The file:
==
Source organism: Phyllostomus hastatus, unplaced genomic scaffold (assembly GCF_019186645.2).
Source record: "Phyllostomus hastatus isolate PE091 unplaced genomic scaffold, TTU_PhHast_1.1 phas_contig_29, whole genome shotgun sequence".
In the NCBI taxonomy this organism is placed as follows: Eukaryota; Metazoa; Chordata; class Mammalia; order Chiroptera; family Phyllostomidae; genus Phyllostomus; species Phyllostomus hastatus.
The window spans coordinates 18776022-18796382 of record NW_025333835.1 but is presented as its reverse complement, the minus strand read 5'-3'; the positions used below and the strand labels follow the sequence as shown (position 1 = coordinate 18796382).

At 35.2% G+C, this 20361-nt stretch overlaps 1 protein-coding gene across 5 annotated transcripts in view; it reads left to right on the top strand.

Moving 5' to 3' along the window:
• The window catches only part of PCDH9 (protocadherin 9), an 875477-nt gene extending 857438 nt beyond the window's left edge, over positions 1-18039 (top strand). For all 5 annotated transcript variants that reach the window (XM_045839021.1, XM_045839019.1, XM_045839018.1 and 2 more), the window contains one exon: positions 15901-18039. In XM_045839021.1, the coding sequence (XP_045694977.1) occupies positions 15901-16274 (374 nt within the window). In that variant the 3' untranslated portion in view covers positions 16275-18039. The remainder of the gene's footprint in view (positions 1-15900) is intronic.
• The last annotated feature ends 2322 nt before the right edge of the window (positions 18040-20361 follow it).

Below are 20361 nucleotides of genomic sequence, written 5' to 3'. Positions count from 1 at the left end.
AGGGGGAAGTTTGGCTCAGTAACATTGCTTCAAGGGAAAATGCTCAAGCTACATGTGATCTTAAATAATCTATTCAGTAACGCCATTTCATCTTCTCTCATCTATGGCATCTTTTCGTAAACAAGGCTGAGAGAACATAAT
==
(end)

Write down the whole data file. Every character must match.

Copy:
Source organism: Phyllostomus hastatus, unplaced genomic scaffold (assembly GCF_019186645.2).
Source record: "Phyllostomus hastatus isolate PE091 unplaced genomic scaffold, TTU_PhHast_1.1 phas_contig_29, whole genome shotgun sequence".
In the NCBI taxonomy this organism is placed as follows: Eukaryota; Metazoa; Chordata; class Mammalia; order Chiroptera; family Phyllostomidae; genus Phyllostomus; species Phyllostomus hastatus.
The window spans coordinates 18776022-18796382 of record NW_025333835.1 but is presented as its reverse complement, the minus strand read 5'-3'; the positions used below and the strand labels follow the sequence as shown (position 1 = coordinate 18796382).

At 35.2% G+C, this 20361-nt stretch overlaps 1 protein-coding gene across 5 annotated transcripts in view; it reads left to right on the top strand.

Moving 5' to 3' along the window:
• The window catches only part of PCDH9 (protocadherin 9), an 875477-nt gene extending 857438 nt beyond the window's left edge, over positions 1-18039 (top strand). For all 5 annotated transcript variants that reach the window (XM_045839021.1, XM_045839019.1, XM_045839018.1 and 2 more), the window contains one exon: positions 15901-18039. In XM_045839021.1, the coding sequence (XP_045694977.1) occupies positions 15901-16274 (374 nt within the window). In that variant the 3' untranslated portion in view covers positions 16275-18039. The remainder of the gene's footprint in view (positions 1-15900) is intronic.
• The last annotated feature ends 2322 nt before the right edge of the window (positions 18040-20361 follow it).

Below are 20361 nucleotides of genomic sequence, written 5' to 3'. Positions count from 1 at the left end.
AGGGGGAAGTTTGGCTCAGTAACATTGCTTCAAGGGAAAATGCTCAAGCTACATGTGATCTTAAATAATCTATTCAGTAACGCCATTTCATCTTCTCTCATCTATGGCATCTTTTCGTAAACAAGGCTGAGAGAACATAAT